New census data shows how commuting dropped during pandemic, labour force aging

cars in traffic commuting to work

There were 2.8 million fewer commuters in 2021 than in 2016 as the pandemic drove a shift toward remote work, according to Statistics Canada.

The federal agency published a series of reports Wednesday based on the 2021 census, with two of them focused on commuting to work and the evolution of the labour force.

The data shows how COVID-19 altered commuting patterns, with fewer Canadian workers driving, taking transit or walking and bicycling in 2021 compared to five years before.

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With fewer cars on the road, commute times also fell. StatCan notes that while those times are now rising again, commutes are still faster than they were in 2016.

Given the impact of the pandemic on remote work and commuting, StatCan also compared the 2021 data with updated numbers from this spring. That showed that by May 2022, the number of people driving to work was back to 2016 levels.

However, the number of people taking public transit was still lower than it was six years ago, making up just 7.7 per cent of all workers. By May 2021, most transit routes were operating normally with public health measures in effect, including mask mandates on trains and buses.

A million Canadians took a bus or train to work in 2021, which is less than the 1.2 million who took transit when the data was first collected in 1996 and almost 50 per cent lower than it was in 2016.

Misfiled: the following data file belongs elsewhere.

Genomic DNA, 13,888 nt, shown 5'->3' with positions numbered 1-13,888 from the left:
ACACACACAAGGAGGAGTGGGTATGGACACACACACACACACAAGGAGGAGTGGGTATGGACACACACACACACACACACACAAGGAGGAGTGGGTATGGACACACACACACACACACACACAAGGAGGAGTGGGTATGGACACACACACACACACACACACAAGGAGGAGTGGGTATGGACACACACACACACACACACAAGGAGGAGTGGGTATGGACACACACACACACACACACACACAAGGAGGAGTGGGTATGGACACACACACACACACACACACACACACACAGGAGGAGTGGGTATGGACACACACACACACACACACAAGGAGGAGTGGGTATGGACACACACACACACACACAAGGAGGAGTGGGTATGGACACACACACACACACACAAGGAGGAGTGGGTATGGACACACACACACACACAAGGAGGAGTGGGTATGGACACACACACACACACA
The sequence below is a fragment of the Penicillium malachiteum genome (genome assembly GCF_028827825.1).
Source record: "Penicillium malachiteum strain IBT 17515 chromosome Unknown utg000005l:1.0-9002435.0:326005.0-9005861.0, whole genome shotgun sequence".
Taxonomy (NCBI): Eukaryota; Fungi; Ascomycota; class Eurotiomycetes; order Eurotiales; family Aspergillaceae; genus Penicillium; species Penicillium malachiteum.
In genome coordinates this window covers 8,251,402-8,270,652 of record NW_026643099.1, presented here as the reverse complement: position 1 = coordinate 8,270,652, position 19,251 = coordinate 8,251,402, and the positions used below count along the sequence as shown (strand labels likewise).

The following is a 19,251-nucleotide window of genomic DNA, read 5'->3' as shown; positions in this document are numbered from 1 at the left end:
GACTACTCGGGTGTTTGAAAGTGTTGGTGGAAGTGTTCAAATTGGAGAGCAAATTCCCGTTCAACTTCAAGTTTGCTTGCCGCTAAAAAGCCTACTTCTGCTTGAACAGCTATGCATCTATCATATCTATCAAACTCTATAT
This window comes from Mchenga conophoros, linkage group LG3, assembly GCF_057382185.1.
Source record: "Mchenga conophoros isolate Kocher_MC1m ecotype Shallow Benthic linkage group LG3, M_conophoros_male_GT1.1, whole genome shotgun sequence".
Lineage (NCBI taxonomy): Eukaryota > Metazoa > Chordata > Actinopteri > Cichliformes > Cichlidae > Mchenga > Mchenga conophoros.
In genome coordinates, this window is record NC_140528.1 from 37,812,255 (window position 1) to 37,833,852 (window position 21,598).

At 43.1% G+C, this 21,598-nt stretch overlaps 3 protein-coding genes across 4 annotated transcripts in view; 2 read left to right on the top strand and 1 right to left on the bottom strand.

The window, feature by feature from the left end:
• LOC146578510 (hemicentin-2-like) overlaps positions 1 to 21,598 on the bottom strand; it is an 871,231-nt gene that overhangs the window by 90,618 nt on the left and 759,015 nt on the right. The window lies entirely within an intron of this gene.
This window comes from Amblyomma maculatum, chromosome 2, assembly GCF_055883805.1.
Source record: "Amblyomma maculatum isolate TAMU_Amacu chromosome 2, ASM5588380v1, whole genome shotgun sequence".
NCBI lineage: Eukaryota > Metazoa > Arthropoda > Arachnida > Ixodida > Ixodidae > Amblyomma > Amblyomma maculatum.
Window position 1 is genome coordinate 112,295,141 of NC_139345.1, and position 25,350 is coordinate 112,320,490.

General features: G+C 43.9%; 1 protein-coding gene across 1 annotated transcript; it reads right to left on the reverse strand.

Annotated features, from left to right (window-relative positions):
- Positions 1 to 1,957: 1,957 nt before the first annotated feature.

Fewer people walked or biked to work in 2021, even though the federal government has spent millions on active transportation in recent years, including more than $400 million in 2021 alone.

Between 2016 and 2021 the number of people walking or cycling dropped by 26 per cent to 811,000. StatCan says that is due in part to the fact that there were fewer jobs in accommodation and food services and retail trade in 2021 _ nearly a third of the people who walked or biked to work in 2016 were in those sectors.

Statistics Canada has also published a report on how the labour force evolved last year as the overall population ages.

The labour force participation rate has fallen each census year since 2006 because of the aging of the baby boomer generation.

Amid growing health-care needs of an aging population and the COVID-19 pandemic, the number of health-care workers increased by nearly 17 per cent in 2021 over 2016.

The rising demand for health-care workers during the pandemic brought into focus the challenges of ongoing labour shortages. Some advocates and experts tout immigration as a way to address these gaps.

“Given the importance of demographic changes to economic growth, there will be continued focus on the extent to which immigration can mitigate the effects of population aging,” the report said.

Between 2016 and 2021, 1.3 million immigrants were admitted to Canada, more than during any previous five-year period.

Experts have long raised concerns that immigrants are sometimes underutilized in the labour market.

However, the report found that the unemployment gap for recent immigrants is narrowing. In 2021, there was a 3.2 percentage-point gap in the unemployment rates of recent immigrants compared to other workers. That’s down from five percentage points in 2016.

During a news conference Wednesday, Statistics Canada’s director general for labour and social well-being, Josee Begin, highlighted factors that may have contributed to the narrowing of the gap, including previous work or education experience in Canada.

“We know that recent immigrants are more educated than any previous cohort of immigrants,” Begin said. “The fact that they are more educated has an impact in terms of the labour market outcomes.”

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